This paper is theoretical in nature and addresses applications of the acoustic analogy in helicopter rotor noise prediction. It is argued that in many instances the acoustic analogy has not been used with care in rotor noise studies. By this it is meant that approximate or inappropriate
formulations have been used. By considering various mechanisms of noise generation, such abuses are identified and the remedy is suggested. The mechanisms discussed are thickness, loading, quadrupole, and blade‐vortex interaction noise. The quadrupole term of the Ffowes Williams‐Hawkings
equation is written in a new form which separates the contributions of regions of high gradients such as shack surfaces. It is shown by order of magnitude studies that such regions are capable of producing noise with the same directivity as the thickness noise. The inclusion of this part of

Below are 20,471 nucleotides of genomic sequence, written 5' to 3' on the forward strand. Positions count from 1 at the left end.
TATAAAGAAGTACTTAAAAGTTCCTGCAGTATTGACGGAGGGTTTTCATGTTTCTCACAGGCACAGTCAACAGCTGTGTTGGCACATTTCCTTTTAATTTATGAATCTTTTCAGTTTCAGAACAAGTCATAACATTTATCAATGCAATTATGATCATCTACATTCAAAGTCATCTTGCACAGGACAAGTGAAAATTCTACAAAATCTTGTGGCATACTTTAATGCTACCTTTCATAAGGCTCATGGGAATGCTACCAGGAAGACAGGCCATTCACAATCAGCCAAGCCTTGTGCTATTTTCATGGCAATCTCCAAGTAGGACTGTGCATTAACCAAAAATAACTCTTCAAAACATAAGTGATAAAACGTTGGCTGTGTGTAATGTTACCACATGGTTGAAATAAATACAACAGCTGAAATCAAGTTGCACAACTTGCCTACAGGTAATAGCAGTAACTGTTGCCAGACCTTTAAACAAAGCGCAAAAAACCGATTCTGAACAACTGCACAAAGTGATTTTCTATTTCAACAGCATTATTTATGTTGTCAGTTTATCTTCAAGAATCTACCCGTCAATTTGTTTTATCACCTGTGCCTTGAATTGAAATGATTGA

quadrupole sources in current acoustic codes is quite practical. Some of the dificulties with the use of loading noise formulations of the first author in predictions of blade‐vortex interaction noise are discussed. It appears that there is a need for development of new theoretical
results based on the acoustic analogy in this area. Because of the impulsive character of the blade surface pressure, a time scale of integration different from that used in loading and thickness computations must be used in a computer code for prediction of blade‐vortex interaction
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Document Type: Research Article
NASA Langley Research Center, Hampton, Va.
Publication date: 1988-01-01
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